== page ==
Inheritance tax receipts hit a record £5.4 billion in 2018/19, a £200 million increase from the previous tax year. Research conducted by Canada Life has estimated that HMRC will take up to £10 billion in tax from those within their remit by 2030, which equates to almost double the current level. Expat estate planning should be considered carefully.
“Inheritance tax is a voluntary tax, you can either do nothing and volunteer to pay it, or you can take steps to avoid it”
The above quote is from Nigel Lawson, former Chancellor of the Exchequer.
So why then, are HMRC taking record levels of tax from the wealth you’ve accumulated during the entirety of your working life?
In short, the answer to this is threefold.
1) It’s a difficult conversation
Talking about your death is not easy. Combine that with an apparent ‘taboo’ over openly and proactively discussing financial matters with family members, and even in some cases, advisers, and the result is a failure to act. Admittedly, there will be difficult conversations to be had. However, failure to act will likely result in consequences.
A 40% charge is levied on estates over the nil-rate thresholds. It is incredible that in this day and age people can be so alienated with high marginal tax rates and limits imposed on pension contributions, yet the majority are happy to allow themselves to drift into a scenario whereby almost half of everything they own will be wiped out by HMRC. It is even more incredible when you consider that the majority of the time this can be reduced or even eliminated entirely.
It is important to note that moving country does not solve this. Inheritance tax is a matter of domicility, not tax residency. And, as you’d expect, HMRC make it incredibly difficult to break off the chains of UK Domicility.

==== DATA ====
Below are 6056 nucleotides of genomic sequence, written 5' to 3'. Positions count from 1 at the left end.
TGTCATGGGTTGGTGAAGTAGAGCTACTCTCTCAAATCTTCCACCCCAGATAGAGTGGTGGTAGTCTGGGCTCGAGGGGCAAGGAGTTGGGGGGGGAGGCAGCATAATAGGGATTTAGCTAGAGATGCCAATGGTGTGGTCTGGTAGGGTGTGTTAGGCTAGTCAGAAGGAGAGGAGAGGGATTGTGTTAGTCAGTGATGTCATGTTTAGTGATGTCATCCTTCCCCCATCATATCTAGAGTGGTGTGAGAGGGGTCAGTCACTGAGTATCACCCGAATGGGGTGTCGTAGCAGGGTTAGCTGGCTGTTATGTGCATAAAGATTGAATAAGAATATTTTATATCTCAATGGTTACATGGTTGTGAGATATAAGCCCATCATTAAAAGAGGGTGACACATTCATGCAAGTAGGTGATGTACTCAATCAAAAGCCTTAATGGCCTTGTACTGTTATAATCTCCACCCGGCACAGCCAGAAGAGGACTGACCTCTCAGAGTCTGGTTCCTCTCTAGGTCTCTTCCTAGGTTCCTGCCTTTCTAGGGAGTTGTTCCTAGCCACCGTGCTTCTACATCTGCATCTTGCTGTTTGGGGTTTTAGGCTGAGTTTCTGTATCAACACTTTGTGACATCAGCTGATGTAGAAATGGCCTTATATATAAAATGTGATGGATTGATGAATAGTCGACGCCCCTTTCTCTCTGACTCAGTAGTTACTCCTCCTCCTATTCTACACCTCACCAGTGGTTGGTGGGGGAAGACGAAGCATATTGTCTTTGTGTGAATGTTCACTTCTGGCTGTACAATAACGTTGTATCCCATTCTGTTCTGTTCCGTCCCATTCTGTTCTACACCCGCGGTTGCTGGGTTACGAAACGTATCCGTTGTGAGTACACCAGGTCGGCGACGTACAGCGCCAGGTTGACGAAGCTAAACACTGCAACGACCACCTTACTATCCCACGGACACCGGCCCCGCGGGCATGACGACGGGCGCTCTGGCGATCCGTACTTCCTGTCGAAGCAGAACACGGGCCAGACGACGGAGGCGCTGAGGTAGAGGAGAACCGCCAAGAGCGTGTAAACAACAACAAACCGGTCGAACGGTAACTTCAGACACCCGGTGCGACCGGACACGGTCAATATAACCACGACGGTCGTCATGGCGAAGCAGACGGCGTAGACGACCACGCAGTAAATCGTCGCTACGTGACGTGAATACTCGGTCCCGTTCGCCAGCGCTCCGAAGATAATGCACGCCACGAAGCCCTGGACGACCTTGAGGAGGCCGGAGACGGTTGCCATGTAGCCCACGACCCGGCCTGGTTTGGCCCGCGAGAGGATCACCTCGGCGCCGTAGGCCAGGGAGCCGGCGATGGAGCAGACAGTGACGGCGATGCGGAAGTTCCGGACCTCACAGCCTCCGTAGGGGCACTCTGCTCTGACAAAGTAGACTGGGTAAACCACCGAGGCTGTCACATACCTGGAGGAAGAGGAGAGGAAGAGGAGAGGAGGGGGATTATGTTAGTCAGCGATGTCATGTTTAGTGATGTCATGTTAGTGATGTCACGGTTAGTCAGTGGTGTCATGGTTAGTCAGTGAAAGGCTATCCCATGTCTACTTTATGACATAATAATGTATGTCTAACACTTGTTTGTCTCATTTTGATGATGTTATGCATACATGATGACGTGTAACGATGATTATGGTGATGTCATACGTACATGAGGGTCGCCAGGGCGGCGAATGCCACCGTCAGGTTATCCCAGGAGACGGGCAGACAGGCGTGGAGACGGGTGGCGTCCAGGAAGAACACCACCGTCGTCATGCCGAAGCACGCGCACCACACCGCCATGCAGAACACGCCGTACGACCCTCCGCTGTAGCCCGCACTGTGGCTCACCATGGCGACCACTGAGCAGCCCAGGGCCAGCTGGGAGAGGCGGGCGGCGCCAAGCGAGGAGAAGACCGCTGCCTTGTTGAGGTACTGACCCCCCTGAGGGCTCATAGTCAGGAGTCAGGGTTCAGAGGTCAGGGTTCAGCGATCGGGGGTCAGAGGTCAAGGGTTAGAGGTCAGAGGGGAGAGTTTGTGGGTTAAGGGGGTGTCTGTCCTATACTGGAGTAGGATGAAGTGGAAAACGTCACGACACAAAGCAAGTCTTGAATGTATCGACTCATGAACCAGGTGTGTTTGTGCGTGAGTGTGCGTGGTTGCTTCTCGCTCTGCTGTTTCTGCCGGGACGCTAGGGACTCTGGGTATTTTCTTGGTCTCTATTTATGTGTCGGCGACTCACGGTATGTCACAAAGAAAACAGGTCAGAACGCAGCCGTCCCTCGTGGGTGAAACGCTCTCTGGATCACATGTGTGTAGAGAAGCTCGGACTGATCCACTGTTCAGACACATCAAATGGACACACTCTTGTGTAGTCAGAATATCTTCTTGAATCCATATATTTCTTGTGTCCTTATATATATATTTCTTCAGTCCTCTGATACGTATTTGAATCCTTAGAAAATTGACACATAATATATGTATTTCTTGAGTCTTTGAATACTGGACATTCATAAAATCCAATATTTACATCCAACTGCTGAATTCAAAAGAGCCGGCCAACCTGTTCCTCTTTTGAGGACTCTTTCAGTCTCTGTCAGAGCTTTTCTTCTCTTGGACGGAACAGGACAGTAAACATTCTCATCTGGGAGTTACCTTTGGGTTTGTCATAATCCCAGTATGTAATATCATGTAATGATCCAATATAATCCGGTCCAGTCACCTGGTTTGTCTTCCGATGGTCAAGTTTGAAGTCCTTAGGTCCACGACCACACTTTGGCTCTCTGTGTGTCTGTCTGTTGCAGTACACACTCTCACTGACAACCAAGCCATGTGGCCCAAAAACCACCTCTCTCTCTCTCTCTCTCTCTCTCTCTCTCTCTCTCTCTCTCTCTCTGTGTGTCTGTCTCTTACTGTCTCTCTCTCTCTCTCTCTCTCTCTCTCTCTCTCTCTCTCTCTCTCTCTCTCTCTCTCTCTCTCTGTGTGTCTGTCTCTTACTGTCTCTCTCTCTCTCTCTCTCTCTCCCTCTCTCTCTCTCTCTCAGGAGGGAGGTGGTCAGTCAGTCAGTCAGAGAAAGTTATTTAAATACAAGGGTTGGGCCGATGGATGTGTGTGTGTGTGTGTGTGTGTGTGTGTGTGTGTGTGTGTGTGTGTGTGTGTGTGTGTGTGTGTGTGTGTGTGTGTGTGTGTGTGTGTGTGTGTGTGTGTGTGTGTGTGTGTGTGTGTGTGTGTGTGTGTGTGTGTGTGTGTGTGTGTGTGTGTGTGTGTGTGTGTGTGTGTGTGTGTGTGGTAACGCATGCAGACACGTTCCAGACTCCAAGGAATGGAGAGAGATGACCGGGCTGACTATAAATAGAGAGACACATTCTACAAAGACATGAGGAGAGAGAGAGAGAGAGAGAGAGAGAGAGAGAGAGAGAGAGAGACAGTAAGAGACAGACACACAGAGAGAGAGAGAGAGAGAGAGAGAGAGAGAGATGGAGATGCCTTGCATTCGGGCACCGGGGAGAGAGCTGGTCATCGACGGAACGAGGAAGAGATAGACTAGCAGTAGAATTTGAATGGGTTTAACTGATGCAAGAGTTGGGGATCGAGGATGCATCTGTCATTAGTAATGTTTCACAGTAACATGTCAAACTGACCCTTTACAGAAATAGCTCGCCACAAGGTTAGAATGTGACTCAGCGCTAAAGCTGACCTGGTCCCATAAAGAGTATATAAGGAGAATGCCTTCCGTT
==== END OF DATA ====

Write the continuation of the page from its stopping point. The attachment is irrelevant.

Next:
2) Nil-rate band freezes
It has now been a decade since the nil-rate band was set at £325,000. Assuming asset growth of 7% a year, whether it be an investment portfolio or a property, your holdings would be worth double in just over 10 years. Freezing the nil-rate band has essentially pushed those individuals who previously weren’t close to triggering an IHT liability into having something to consider. The problem is, since the NRB hasn’t shifted, many are unaware of their situation. It is a factor that has silently crept up on individuals who traditionally wouldn’t have sought financial advice. As part of Canada Life’s study, they have estimated that around 18% of estates are likely to end up paying more inheritance tax than is necessary.
Expat estate planning is not easy. There are many ways to immediately reduce a payable IHT bill, however they can be complex and confusing. Most are aware of the £325,000 NRB per spouse, as well as the recently introduced nil-rate main residence band. Some take advantage of annual gift exemptions, whilst others try to diminish their taxable assets using the 7 year rule by gifting to family members. But things become more complex from here.
What trust should I use, Absolute or Discretionary? What about potentially exempt transfers (PETs) and chargeable lifetime transfers (CLTs). Do I need a short term insurance policy (gift-inter vivos) to cover a 7 year PET?
If you are UK domiciled but are living abroad in Europe or anywhere else in the world, please get in touch with us at Harrison Brook to book in an independent financial review to discuss all your financial planning needs, whether it be expat estate planning or any other matter.
The information contained herein is for informational purposes only which is subject to change and should not be relied upon. You should seek advice from a professional adviser before embarking on any financial planning activity.